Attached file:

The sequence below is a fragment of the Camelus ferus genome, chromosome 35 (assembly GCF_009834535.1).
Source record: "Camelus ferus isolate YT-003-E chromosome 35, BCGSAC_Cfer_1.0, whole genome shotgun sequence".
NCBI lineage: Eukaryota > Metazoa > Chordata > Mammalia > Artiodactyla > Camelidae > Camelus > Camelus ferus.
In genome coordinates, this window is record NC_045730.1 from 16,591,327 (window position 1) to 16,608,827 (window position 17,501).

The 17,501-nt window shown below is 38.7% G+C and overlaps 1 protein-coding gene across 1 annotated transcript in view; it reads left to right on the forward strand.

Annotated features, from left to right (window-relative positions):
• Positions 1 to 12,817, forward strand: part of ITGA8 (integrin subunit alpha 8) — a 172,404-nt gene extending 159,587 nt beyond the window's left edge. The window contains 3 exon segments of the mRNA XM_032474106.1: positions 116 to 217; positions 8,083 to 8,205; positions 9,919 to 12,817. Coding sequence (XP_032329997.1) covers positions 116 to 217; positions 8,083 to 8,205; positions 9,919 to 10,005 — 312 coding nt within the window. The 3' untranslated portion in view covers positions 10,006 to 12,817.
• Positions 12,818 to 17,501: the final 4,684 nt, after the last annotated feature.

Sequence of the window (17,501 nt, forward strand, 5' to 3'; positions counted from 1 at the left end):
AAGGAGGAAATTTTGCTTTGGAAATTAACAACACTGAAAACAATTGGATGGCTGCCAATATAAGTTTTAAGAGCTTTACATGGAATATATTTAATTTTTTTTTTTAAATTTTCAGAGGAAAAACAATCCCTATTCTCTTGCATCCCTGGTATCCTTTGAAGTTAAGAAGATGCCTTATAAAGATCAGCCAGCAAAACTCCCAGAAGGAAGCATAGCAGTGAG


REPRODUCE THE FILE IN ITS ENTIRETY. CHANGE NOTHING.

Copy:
The sequence below is a fragment of the Camelus ferus genome, chromosome 35 (assembly GCF_009834535.1).
Source record: "Camelus ferus isolate YT-003-E chromosome 35, BCGSAC_Cfer_1.0, whole genome shotgun sequence".
NCBI lineage: Eukaryota > Metazoa > Chordata > Mammalia > Artiodactyla > Camelidae > Camelus > Camelus ferus.
In genome coordinates, this window is record NC_045730.1 from 16,591,327 (window position 1) to 16,608,827 (window position 17,501).

The 17,501-nt window shown below is 38.7% G+C and overlaps 1 protein-coding gene across 1 annotated transcript in view; it reads left to right on the forward strand.

Annotated features, from left to right (window-relative positions):
• Positions 1 to 12,817, forward strand: part of ITGA8 (integrin subunit alpha 8) — a 172,404-nt gene extending 159,587 nt beyond the window's left edge. The window contains 3 exon segments of the mRNA XM_032474106.1: positions 116 to 217; positions 8,083 to 8,205; positions 9,919 to 12,817. Coding sequence (XP_032329997.1) covers positions 116 to 217; positions 8,083 to 8,205; positions 9,919 to 10,005 — 312 coding nt within the window. The 3' untranslated portion in view covers positions 10,006 to 12,817.
• Positions 12,818 to 17,501: the final 4,684 nt, after the last annotated feature.

Sequence of the window (17,501 nt, forward strand, 5' to 3'; positions counted from 1 at the left end):
AAGGAGGAAATTTTGCTTTGGAAATTAACAACACTGAAAACAATTGGATGGCTGCCAATATAAGTTTTAAGAGCTTTACATGGAATATATTTAATTTTTTTTTTTAAATTTTCAGAGGAAAAACAATCCCTATTCTCTTGCATCCCTGGTATCCTTTGAAGTTAAGAAGATGCCTTATAAAGATCAGCCAGCAAAACTCCCAGAAGGAAGCATAGCAGTGAG